Right now it seems that we mostly deal with this gap, between the invisible patriarchal landscape and the intense emotional experience of oppression, by demanding that our male interlocutors take a leap of faith: we demand that if we can prove the existence of male privilege by demonstrating its effects, then men have to take us seriously when we claim that our feelings of oppression in a particular circumstance do, in fact, result from an encounter with some very real manifestation of patriarchy.

And even though I’ve certainly made these demands myself, I also understand why some men might be reluctant to accept them. Because there’s so much going on in conversation, so many different power dynamics, that it seems impossible that male privilege could be the only kind, or even the kind most worthy of recognition. And, if I were a guy, I think I would find it unfair—even if I were willing to acknowledge the larger context of patriarchy—that women should have unchecked access to this rhetorical tool, this tool that politicizes emotion and so demands that men respect their pain not merely as pain, but as politics.

So how might we bridge this gap, and thus encourage freer conversation between men and women? I think the answer lies somewhere in a closer examination of the consequences of privilege. Specifically, in an examination of how privilege affects the way you’re allowed to speak about yourself and others.

When you’re “privileged” in some way, you can identify with whatever favorable mythologies are encouraged by the dominant culture without having to question too much whether or not you have the right to identify yourself in that way. So, for example, if you’re a guy and identify as “logical” or “generous”—or “not privileged”—you don’t have to worry that the dominant culture will tell you otherwise, because you’re part of that culture; you’ve been nestled in those favorable mythologies all your life, so it probably doesn’t occur to you that you might not deserve them.

Women, on the other hand, don’t have quite the same access to those definitions, at least not the patriarchal ones. Which isn’t to say that women can’t ever be seen as logical, or that we don’t ever see ourselves that way—but rather that our attempts to participate in traditionally male mythologies are regarded (by men and even by ourselves) with greater suspicion; and that if we choose to redefine those mythologies to suit our own strengths, it’s likely that our new definitions will be more or less ignored.

Here’s an example: when I was a part of some social group that was highly intellectual, I often felt as though speech was governed by certain unspoken rules, rules that I’d never consented to but had to play by if I wanted to be heard. These rules determined which arguments were allowed to exist within the framework of “logical discourse”—i.e., which discursive tactics were fair game and which were not—and it often seemed that the rules were heavily weighted in favor of the men in my social circle.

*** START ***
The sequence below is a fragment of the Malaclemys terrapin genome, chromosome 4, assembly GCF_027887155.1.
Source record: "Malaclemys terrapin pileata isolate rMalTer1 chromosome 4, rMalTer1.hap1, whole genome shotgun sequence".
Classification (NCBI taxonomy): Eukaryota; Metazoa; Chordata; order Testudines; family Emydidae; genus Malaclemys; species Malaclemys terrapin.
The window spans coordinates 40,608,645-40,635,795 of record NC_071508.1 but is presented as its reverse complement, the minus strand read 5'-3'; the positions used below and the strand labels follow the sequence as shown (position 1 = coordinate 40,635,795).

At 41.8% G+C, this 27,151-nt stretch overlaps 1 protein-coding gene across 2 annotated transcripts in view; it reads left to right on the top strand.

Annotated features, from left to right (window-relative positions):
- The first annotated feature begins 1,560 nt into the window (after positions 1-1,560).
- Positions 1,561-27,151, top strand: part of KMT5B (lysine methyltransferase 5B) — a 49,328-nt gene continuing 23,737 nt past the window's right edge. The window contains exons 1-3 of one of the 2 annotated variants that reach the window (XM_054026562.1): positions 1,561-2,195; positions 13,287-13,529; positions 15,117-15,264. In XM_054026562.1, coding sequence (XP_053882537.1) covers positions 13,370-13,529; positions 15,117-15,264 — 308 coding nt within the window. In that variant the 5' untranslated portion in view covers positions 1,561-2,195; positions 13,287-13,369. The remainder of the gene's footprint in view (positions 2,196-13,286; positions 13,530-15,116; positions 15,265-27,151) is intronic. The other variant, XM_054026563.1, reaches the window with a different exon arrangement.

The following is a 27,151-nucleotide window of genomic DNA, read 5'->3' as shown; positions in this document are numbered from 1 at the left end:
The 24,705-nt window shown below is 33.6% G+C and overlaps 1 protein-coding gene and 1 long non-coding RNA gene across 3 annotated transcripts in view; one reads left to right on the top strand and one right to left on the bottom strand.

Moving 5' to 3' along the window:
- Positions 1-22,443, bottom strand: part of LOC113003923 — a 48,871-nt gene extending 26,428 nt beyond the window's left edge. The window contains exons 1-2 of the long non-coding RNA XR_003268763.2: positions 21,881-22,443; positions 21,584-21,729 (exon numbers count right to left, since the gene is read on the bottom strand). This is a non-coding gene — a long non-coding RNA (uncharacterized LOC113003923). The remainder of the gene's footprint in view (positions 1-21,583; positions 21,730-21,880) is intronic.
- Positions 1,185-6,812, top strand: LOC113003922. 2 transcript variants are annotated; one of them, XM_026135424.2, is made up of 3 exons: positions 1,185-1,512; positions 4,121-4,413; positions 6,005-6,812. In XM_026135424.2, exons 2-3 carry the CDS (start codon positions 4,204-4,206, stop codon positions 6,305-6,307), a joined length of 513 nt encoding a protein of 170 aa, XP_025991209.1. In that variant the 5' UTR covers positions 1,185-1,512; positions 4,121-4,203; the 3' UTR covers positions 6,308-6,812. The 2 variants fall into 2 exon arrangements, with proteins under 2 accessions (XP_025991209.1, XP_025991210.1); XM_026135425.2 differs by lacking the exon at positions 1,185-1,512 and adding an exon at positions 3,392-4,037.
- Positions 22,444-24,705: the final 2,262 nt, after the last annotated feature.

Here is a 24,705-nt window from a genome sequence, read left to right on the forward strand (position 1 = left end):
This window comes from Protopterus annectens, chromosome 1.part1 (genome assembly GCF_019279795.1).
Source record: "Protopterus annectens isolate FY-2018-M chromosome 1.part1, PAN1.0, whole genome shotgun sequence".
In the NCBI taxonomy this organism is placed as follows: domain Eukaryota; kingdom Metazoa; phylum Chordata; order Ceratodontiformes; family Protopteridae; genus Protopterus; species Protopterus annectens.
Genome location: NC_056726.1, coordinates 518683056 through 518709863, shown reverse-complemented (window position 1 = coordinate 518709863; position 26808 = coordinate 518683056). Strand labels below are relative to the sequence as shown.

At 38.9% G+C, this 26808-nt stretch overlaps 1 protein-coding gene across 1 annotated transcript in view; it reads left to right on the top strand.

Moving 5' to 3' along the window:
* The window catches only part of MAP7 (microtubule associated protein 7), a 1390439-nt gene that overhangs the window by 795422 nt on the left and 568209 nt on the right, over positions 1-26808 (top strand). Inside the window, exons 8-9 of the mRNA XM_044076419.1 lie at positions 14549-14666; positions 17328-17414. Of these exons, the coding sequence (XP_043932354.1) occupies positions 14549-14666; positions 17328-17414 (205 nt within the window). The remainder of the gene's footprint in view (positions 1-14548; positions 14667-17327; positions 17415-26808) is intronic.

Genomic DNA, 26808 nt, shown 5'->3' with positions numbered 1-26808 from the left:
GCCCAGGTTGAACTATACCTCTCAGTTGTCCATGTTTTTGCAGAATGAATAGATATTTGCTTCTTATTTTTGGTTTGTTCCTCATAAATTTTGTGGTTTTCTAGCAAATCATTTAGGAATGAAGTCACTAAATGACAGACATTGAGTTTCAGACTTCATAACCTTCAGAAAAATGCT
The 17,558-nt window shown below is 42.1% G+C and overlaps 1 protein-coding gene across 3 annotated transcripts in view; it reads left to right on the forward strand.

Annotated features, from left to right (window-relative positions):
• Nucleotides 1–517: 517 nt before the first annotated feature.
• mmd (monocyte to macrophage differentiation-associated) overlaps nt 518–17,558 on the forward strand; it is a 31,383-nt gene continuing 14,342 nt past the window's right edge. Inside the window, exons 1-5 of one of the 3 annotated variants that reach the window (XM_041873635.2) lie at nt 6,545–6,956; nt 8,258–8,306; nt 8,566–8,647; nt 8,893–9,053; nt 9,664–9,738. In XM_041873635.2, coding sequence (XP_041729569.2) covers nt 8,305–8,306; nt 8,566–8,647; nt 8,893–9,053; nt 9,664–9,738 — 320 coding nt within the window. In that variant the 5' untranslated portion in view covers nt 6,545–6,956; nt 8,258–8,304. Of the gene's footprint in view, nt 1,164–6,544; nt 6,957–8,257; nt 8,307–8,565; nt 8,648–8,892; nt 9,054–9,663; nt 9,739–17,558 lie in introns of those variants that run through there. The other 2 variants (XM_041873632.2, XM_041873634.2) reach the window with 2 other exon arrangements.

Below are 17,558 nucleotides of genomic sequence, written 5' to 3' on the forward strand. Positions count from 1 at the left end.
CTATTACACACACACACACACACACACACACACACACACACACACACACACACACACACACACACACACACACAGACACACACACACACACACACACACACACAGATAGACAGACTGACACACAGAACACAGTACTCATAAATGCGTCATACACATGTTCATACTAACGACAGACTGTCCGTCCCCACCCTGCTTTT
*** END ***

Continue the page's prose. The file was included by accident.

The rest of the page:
The dominant style of conversation was a kind of swordplay, in which the aim was to trap your opponent and prove them wrong, by revealing some logical contradiction at the core of their beliefs. Which would all be fine, except that the rules of swordplay demanded that everyone uphold certain standards of “logic”—and yet, the swordplay itself wasn’t logical: everyone was motivated as much by pride and fear as they were by the pursuit of truth; everyone employed emotional tactics like tone and body language in an attempt to shame their interlocutors into submission; everyone engaged in complex power plays that they didn’t fully understand.

And that’s just how people are—they’re never motivated by pure logic and they use all kinds of emotional tactics to get what they want—but the rules of swordplay seemed unfair because they privileged some kinds of emotional behavior over others. So that when I argued with a male friend, he could use certain physical and emotional tactics—a particular deepening of the voice, an abruptly straightened back, a frown—to silence me, without having to acknowledge that these tactics were anything but part of standard logical discourse. And yet, if his tactics made me cry, that emotional response effectively announced that I had made my exit from the realm of logical discourse, and so everything I said while in tears could be taken with a grain of salt. And even if my male friends all genuinely respected my intellectual abilities, and even if they were willing to listen to me through my tears, it is nonetheless an unpleasant fact that their emotional maneuvers—the manipulations of tone and body language to prove a point—are generally accepted within the mythology of logic, while my emotional maneuvers—such as crying—are not.